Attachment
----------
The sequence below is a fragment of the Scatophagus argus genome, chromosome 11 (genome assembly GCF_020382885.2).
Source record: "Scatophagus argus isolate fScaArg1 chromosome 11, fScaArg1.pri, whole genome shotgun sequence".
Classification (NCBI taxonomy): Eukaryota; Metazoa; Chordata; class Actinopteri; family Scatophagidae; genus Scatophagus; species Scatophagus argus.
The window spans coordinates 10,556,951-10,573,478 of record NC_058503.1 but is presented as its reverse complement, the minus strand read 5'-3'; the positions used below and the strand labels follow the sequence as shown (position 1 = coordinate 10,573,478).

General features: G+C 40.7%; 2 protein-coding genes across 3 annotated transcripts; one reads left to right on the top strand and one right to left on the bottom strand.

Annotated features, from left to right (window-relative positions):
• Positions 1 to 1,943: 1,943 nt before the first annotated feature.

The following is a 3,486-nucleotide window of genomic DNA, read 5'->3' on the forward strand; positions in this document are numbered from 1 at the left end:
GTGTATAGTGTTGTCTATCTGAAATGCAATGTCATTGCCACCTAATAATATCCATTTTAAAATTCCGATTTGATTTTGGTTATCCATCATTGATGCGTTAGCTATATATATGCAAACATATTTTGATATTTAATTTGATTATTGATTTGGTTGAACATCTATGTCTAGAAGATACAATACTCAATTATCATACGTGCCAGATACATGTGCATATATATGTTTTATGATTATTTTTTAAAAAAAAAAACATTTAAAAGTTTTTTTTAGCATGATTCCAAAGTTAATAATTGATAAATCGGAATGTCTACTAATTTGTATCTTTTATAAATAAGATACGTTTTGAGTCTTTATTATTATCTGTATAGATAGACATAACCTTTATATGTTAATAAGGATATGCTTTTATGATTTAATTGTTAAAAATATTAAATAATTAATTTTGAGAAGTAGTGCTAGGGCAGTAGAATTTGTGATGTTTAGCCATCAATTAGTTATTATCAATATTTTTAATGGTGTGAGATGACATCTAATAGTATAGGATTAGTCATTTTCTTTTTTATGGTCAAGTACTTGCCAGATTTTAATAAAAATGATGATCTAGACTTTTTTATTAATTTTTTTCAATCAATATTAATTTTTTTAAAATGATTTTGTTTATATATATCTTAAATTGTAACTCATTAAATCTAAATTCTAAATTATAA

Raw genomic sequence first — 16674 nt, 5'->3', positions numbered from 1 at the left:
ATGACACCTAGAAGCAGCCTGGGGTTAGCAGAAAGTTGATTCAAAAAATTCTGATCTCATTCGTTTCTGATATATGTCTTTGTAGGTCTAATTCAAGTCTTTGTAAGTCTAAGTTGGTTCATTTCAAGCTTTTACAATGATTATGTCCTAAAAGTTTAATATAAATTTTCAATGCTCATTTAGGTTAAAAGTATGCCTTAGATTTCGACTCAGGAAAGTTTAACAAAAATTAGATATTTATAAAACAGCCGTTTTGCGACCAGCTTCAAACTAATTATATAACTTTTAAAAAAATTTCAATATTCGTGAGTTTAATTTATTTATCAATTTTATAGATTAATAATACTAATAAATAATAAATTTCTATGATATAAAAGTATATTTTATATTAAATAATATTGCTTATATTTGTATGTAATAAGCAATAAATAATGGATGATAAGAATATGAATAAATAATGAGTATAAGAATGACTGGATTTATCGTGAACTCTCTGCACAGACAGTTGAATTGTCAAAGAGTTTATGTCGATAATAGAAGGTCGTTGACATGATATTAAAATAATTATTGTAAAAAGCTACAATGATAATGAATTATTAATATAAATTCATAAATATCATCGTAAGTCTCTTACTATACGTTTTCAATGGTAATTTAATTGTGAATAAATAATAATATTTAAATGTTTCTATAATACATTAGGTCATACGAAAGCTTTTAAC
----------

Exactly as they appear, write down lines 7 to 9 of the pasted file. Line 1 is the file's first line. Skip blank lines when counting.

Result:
• Positions 1 to 1,943: 1,943 nt before the first annotated feature.

The following is a 3,486-nucleotide window of genomic DNA, read 5'->3' on the forward strand; positions in this document are numbered from 1 at the left end:
GTGTATAGTGTTGTCTATCTGAAATGCAATGTCATTGCCACCTAATAATATCCATTTTAAAATTCCGATTTGATTTTGGTTATCCATCATTGATGCGTTAGCTATATATATGCAAACATATTTTGATATTTAATTTGATTATTGATTTGGTTGAACATCTATGTCTAGAAGATACAATACTCAATTATCATACGTGCCAGATACATGTGCATATATATGTTTTATGATTATTTTTTAAAAAAAAAAACATTTAAAAGTTTTTTTTAGCATGATTCCAAAGTTAATAATTGATAAATCGGAATGTCTACTAATTTGTATCTTTTATAAATAAGATACGTTTTGAGTCTTTATTATTATCTGTATAGATAGACATAACCTTTATATGTTAATAAGGATATGCTTTTATGATTTAATTGTTAAAAATATTAAATAATTAATTTTGAGAAGTAGTGCTAGGGCAGTAGAATTTGTGATGTTTAGCCATCAATTAGTTATTATCAATATTTTTAATGGTGTGAGATGACATCTAATAGTATAGGATTAGTCATTTTCTTTTTTATGGTCAAGTACTTGCCAGATTTTAATAAAAATGATGATCTAGACTTTTTTATTAATTTTTTTCAATCAATATTAATTTTTTTAAAATGATTTTGTTTATATATATCTTAAATTGTAACTCATTAAATCTAAATTCTAAATTATAA